Sellers began his film career during the 1950s. Although the bulk of his work was comedic, often parodying characters of authority such as military officers or policemen, he also performed in other film genres and roles. Films demonstrating his artistic range include I’m All Right Jack (1959), Stanley Kubrick’s Lolita (1962) and Dr. Strangelove (1964), What’s New, Pussycat? (1965), Casino Royale (1967), The Party (1968), Being There (1979) and five films of the Pink Panther series (1963–1978). Sellers’ versatility enabled him to portray a wide range of comic characters using different accents and guises, and he would often assume multiple roles within the same film, frequently with contrasting temperaments and styles. Satire and black humour were major features of many of his films, and his performances had a strong influence on a number of later comedians. Sellers was nominated three times for an Academy Award, twice for the Academy Award for Best Actor, for his performances in Dr. Strangelove and Being There, and once for the Academy Award for Best Live Action Short Film for The Running Jumping & Standing Still Film (1959). He won the BAFTA Award for Best Actor in a Leading Role twice, for I’m All Right Jack and for the original Pink Panther film, The Pink Panther (1963) and was nominated as Best Actor three times. In 1980 he won the Golden Globe Award for Best Actor – Motion Picture Musical or Comedy for his role in Being There, and was previously nominated three times in the same category. Turner Classic Movies calls Sellers “one of the most accomplished comic actors of the late 20th century”.
After his father’s death in October 1962, Sellers decided to leave England and was approached by director Blake Edwards who offered him the role of Inspector Clouseau in The Pink Panther, after Peter Ustinov had backed out of the film. Edwards later recalled his feelings as “desperately unhappy and ready to kill, but as fate would have it, I got Mr. Sellers instead of Mr. Ustinov—thank God!” Sellers accepted a fee of £90,000 (£751,598 in 2019 pounds) for five weeks’ work on location in Rome and Cortina. The film starred David Niven in the principal role, with two other actors—Capucine and Claudia Cardinale—having more prominent roles than Sellers. However, Sellers’s performance is regarded as being on par with that of Charlie Chaplin and Buster Keaton, according to biographer Peter Evans. Although the Clouseau character was in the script, Sellers created the personality, devising the costume, accent, make-up, moustache and trench coat.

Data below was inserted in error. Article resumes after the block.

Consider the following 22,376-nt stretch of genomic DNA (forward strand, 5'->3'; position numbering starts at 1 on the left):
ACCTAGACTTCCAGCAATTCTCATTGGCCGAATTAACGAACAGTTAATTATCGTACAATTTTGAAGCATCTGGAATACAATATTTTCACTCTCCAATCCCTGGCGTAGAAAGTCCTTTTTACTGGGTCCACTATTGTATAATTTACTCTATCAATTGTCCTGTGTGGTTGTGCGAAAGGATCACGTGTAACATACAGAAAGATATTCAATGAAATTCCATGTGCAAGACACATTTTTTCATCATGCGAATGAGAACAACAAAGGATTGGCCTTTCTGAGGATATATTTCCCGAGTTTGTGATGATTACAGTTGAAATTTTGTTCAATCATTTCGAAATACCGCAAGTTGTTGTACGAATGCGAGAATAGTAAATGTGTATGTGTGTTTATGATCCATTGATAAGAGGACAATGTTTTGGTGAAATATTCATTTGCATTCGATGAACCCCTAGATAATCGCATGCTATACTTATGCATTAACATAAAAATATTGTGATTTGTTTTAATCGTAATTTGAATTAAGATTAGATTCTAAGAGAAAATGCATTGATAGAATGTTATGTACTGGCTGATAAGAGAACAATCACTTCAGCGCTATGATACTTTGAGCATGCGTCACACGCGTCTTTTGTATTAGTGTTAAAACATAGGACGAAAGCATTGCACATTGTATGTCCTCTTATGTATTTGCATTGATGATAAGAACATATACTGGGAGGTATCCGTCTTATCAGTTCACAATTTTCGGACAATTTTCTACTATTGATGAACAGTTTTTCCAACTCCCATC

The Pink Panther was released in the UK in January 1964 and received a mixed reception from the critics, although Penelope Gilliatt, writing in The Observer, remarked that Sellers had a “flawless sense of mistiming” in a performance that was “one of the most delicate studies in accident-proneness since the silents”. Despite the views of the critics, the film was one of the top ten grossing films of the year. The role earned Sellers a nomination for the Golden Globe Award for Best Actor – Motion Picture Musical or Comedy at the 22nd Golden Globe Awards, and for a Best British Actor award at the 18th British Academy Film Awards (per Wikipedia).
Here is Peter from The Return of the Pink Panther, 1975 featuring the hotel cleaner clip complete with vacuum cleaner and light bulb scene. I hope you enjoy this!
The Pink Panther movies can be found on Amazon Prime Video, free with an MGM channel trial (https://www.primevideo.com/search/ref=atv_sr_sug_12?phrase=pink%20panther%20movies&ie=UTF8)
Thought for the Day:
“Spaghetti can be eaten most successfully if you inhale it like a vacuum cleaner.” – Sophia Loren
Tom Furlong of Ottawa, Canada writes in response to the Robbie Burns Smile:
“My maternal grandfather always celebrated Robbie Burns Day as it was his birthday.”
Have a great day!
© 2020 David J. Bilinsky and Colleen E. Bilinsky